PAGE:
My parents and I have a newfound weekly routine where we visit a different Malaysian restaurant every week. For our first place, I suggested we visit CC Wok after reading Jess Ho’s glowing review. It opened in November 2021, shortly after the last of our many, many lockdowns drew to an end.
Mr Lee hit the ball out of the park with every dish we ordered, and I can’t wait to revisit for a sweet taste of home away from home.
Aunty Franklee serves a small selection of some famous Malaysian food exports but also other lesser known dishes like ‘thunder tea rice’ and ‘mother hen soup’, expanding the popular conception of what Malaysian food is.
I knew what I’d come here for, and yes you guessed right – the roti with vegemite curry.
If I had to choose three cuisines to survive on for the rest of my life – I think about this important question a lot – Chinese Malaysian would be one of them, and so I was highly excited when Gingko Leaf Girl suggested we try Red Hot Wok, a Chinese Malaysian restaurant in South Yarra.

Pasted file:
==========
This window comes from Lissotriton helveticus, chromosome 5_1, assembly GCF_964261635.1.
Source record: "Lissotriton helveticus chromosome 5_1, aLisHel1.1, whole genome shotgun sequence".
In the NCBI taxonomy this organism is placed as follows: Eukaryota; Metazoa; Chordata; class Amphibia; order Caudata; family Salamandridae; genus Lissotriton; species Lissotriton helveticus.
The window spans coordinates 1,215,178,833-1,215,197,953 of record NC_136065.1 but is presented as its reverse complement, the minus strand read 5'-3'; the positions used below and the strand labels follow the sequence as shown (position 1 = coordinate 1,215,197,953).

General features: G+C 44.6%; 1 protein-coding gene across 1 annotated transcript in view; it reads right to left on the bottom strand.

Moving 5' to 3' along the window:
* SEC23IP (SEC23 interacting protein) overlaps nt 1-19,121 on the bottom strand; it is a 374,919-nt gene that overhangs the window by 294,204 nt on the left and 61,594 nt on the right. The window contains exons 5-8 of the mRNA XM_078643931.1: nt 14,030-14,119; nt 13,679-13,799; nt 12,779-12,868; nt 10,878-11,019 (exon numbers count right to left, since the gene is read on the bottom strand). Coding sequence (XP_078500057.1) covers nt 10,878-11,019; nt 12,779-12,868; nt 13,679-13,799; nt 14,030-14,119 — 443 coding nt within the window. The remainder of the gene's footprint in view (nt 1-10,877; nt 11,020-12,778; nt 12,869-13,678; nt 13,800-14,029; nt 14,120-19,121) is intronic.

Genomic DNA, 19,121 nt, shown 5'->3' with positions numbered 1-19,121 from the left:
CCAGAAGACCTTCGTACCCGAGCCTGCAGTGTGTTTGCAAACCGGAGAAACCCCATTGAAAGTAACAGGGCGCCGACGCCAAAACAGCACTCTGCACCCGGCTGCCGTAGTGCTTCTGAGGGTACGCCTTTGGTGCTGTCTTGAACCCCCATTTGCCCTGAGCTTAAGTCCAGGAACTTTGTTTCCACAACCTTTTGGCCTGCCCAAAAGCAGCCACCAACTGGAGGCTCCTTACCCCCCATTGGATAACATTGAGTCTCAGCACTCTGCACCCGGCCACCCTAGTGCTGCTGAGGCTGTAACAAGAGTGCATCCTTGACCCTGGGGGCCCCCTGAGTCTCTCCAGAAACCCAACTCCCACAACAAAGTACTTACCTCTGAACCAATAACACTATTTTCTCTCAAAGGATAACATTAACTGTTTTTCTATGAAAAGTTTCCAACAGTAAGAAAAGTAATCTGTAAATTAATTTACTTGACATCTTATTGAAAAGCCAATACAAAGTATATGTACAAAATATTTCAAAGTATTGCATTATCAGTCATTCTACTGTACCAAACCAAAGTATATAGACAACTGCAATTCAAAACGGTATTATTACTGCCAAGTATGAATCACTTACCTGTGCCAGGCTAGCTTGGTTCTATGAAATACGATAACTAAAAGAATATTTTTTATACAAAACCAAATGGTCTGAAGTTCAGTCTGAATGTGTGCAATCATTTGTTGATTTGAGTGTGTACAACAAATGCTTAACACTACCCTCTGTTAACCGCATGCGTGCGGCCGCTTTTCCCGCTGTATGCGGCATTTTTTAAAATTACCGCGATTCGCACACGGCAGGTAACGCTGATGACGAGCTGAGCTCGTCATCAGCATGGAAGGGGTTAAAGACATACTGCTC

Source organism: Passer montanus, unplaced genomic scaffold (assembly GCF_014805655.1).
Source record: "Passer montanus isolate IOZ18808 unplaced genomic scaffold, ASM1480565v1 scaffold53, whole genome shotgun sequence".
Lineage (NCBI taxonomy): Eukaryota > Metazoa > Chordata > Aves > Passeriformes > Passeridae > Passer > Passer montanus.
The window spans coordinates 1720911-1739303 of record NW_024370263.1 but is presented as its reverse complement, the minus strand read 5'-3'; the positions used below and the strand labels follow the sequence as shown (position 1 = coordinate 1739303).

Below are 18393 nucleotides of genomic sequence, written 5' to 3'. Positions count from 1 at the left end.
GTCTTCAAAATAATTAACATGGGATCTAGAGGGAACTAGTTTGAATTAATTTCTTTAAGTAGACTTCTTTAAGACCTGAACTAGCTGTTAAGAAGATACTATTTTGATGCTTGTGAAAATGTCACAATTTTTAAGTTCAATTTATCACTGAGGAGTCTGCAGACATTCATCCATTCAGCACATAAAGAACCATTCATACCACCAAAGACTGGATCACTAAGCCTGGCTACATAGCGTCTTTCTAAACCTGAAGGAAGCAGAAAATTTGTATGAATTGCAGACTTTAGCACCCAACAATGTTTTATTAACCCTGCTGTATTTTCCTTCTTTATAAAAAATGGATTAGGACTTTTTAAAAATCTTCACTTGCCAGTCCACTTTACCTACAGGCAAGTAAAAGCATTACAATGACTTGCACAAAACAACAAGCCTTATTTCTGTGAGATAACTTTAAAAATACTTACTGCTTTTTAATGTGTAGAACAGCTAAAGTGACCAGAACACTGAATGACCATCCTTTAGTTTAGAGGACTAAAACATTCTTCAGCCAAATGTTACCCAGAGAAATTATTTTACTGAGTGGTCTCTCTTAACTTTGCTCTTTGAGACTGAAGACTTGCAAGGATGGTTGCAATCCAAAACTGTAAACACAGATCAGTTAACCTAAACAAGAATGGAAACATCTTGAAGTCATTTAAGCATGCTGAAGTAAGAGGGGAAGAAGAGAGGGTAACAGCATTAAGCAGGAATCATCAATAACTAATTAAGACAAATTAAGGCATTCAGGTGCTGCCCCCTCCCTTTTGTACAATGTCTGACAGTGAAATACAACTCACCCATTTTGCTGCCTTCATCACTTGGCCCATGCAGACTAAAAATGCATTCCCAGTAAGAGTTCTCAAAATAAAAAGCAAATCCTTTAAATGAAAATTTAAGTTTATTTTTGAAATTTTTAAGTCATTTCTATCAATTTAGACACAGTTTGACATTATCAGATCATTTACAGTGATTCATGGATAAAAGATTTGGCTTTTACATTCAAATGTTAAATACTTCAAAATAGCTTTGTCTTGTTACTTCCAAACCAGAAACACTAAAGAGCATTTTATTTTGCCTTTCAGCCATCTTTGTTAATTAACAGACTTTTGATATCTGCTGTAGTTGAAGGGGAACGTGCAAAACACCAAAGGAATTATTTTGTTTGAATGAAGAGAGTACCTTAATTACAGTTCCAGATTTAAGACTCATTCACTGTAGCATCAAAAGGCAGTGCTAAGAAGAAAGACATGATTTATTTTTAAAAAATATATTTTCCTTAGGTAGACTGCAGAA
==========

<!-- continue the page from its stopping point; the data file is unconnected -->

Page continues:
I’d resisted going to Hawker Hall for the longest time because I am highly sceptical of hawker centres that a) aren’t in Asia and b) charge you $19 for a Hainanese chicken rice.
There are plenty of Malaysian dishes that Australians are well acquainted with, but economy rice isn’t one of them.
Having encountered minimal success with Malaysian food in Melbourne after more than a decade of living here, I’d resigned myself to enjoying the dishes of my childhood when a) I visit my parents or b) fly home for my annual food pilgrimage. That is, until I found Sarawak Kitchen.
I’ve never really understood what ‘Singaporean’ food means. It’s akin to Tasmania seceding from the mainland and selling Australian food under the moniker ‘Tasmanian food’.